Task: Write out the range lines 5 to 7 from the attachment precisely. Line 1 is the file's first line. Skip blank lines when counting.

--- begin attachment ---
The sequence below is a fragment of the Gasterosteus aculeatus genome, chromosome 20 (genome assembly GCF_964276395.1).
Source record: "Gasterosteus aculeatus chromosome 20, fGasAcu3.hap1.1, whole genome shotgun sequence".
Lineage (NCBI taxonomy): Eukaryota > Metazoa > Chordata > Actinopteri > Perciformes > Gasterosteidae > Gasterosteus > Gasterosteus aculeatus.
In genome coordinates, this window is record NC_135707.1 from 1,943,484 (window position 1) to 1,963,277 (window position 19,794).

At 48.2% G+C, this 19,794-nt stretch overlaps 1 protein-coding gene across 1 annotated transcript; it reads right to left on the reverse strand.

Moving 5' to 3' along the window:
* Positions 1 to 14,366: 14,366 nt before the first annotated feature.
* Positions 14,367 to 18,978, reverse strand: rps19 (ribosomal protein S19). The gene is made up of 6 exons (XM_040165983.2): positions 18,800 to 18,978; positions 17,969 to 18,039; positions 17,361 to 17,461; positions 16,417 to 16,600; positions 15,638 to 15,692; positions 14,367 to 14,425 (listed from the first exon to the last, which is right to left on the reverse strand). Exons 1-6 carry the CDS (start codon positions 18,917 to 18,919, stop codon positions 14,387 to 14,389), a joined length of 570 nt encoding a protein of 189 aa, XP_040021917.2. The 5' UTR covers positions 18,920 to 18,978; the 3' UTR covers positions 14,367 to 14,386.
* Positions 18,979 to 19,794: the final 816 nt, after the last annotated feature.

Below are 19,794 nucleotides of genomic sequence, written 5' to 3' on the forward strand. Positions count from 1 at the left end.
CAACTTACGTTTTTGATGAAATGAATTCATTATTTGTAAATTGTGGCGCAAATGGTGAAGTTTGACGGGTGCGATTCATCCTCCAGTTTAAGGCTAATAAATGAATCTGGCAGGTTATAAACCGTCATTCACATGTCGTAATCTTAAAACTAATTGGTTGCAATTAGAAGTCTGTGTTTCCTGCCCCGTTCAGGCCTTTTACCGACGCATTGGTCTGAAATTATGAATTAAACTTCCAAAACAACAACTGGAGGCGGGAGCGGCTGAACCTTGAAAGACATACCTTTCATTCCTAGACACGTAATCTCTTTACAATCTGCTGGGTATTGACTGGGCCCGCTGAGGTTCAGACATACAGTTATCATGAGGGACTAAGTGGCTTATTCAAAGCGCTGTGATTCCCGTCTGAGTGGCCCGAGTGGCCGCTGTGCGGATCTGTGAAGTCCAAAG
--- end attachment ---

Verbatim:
At 48.2% G+C, this 19,794-nt stretch overlaps 1 protein-coding gene across 1 annotated transcript; it reads right to left on the reverse strand.

Moving 5' to 3' along the window:
* Positions 1 to 14,366: 14,366 nt before the first annotated feature.